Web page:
What Is German Protestant Theology Saying About the Non-Christian Religions?

Knitter, Paul

The following study hopes to serve as a stimulus to an ecumenical Christian Theology of the Religions by asking whether and how one segment of that theology is confronting the »other religions«. We will offer — from a »Catholic viewpoint« — a survey of present-day German Protestant attitudes towards the religions and weigh how these attitudes are clarifying the questions which are essential to a well-defined theology of the non-Christian religious world and to a theological dialogue with this world: What, if any, role do the religions play in the »history of salvation«? Can we speak of a genuine divine presence or revelation within the religions? And can this revelation be the basis for a faith-encounter with the Deity — i. e., for the attainment of salvation? — Or, more generally: must the Christian's attitude toward and encounter with other religions be basically positive or negative? And why? — What stance do contemporary German-speaking Protestant theologians take to all these questions?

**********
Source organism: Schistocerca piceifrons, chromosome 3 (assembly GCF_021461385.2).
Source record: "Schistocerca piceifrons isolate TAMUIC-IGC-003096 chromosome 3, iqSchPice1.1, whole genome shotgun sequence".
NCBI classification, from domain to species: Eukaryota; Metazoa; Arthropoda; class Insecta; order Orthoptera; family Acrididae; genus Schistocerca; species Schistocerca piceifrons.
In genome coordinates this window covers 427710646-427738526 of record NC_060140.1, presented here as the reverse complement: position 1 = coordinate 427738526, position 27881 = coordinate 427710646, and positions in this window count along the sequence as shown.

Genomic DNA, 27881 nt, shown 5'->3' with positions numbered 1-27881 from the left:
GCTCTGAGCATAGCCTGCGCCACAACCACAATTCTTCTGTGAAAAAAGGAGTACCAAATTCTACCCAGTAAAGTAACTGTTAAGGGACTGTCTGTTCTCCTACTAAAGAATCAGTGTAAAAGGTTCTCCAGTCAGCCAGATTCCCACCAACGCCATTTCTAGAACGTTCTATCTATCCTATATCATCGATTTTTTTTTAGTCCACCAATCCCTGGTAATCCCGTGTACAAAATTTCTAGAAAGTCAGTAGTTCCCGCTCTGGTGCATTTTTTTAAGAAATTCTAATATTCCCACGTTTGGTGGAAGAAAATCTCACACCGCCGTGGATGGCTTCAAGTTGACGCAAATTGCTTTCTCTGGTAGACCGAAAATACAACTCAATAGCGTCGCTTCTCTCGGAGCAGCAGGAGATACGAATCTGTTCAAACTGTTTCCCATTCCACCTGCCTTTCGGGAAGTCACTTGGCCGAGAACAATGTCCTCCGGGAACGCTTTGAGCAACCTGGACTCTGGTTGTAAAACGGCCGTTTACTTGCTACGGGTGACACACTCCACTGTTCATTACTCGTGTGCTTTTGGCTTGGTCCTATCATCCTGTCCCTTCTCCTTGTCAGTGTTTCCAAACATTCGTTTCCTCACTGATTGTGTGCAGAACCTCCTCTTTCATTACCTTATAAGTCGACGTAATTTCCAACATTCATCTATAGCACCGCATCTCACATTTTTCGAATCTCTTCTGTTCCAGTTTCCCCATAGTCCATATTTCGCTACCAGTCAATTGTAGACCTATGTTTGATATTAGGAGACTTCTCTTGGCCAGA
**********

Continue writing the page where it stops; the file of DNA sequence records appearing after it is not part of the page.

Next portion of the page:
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Neue Zeitschrift für Systematische Theologie und Religionsphilosphie

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Union Theological Seminary
Published Here
April 19, 2012